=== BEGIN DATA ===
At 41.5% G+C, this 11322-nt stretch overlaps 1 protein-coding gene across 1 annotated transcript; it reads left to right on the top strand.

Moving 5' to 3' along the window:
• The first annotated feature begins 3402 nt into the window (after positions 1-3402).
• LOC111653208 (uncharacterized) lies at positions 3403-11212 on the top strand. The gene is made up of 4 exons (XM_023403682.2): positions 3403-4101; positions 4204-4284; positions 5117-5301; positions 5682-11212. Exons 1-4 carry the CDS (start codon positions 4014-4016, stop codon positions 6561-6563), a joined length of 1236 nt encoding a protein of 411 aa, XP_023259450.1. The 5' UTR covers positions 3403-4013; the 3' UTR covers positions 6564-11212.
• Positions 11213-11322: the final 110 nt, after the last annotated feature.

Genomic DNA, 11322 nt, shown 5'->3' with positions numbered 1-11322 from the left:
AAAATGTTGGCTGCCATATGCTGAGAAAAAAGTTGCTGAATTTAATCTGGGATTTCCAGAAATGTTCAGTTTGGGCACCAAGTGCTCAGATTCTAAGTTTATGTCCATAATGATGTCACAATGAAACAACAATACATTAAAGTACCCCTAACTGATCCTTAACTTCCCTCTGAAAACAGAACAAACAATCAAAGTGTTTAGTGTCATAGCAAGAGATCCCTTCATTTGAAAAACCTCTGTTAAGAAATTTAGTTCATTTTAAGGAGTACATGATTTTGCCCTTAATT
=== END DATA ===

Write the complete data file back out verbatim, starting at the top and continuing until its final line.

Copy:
At 41.5% G+C, this 11322-nt stretch overlaps 1 protein-coding gene across 1 annotated transcript; it reads left to right on the top strand.

Moving 5' to 3' along the window:
• The first annotated feature begins 3402 nt into the window (after positions 1-3402).
• LOC111653208 (uncharacterized) lies at positions 3403-11212 on the top strand. The gene is made up of 4 exons (XM_023403682.2): positions 3403-4101; positions 4204-4284; positions 5117-5301; positions 5682-11212. Exons 1-4 carry the CDS (start codon positions 4014-4016, stop codon positions 6561-6563), a joined length of 1236 nt encoding a protein of 411 aa, XP_023259450.1. The 5' UTR covers positions 3403-4013; the 3' UTR covers positions 6564-11212.
• Positions 11213-11322: the final 110 nt, after the last annotated feature.

Genomic DNA, 11322 nt, shown 5'->3' with positions numbered 1-11322 from the left:
AAAATGTTGGCTGCCATATGCTGAGAAAAAAGTTGCTGAATTTAATCTGGGATTTCCAGAAATGTTCAGTTTGGGCACCAAGTGCTCAGATTCTAAGTTTATGTCCATAATGATGTCACAATGAAACAACAATACATTAAAGTACCCCTAACTGATCCTTAACTTCCCTCTGAAAACAGAACAAACAATCAAAGTGTTTAGTGTCATAGCAAGAGATCCCTTCATTTGAAAAACCTCTGTTAAGAAATTTAGTTCATTTTAAGGAGTACATGATTTTGCCCTTAATT